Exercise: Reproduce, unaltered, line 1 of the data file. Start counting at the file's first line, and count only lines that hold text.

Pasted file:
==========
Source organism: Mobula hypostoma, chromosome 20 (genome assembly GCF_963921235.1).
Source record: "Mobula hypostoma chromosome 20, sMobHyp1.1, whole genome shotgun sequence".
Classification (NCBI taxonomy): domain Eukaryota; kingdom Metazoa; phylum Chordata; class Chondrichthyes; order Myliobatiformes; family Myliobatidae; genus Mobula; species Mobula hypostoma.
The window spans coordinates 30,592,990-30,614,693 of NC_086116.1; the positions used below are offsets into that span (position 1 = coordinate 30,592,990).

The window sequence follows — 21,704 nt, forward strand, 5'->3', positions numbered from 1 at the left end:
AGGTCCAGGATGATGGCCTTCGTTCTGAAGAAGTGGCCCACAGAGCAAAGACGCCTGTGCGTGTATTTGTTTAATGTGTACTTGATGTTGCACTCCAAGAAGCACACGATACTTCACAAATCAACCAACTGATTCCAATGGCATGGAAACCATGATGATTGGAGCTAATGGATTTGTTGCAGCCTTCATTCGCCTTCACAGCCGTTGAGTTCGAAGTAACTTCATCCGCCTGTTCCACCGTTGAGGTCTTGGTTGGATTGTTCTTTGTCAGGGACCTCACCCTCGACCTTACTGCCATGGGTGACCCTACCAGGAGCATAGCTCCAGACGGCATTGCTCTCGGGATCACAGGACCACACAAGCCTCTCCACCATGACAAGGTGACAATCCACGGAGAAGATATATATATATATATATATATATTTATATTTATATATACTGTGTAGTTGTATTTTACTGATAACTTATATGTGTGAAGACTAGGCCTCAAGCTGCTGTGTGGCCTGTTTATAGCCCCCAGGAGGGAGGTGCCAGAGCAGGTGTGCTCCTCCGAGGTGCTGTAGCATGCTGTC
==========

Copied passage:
Source organism: Mobula hypostoma, chromosome 20 (genome assembly GCF_963921235.1).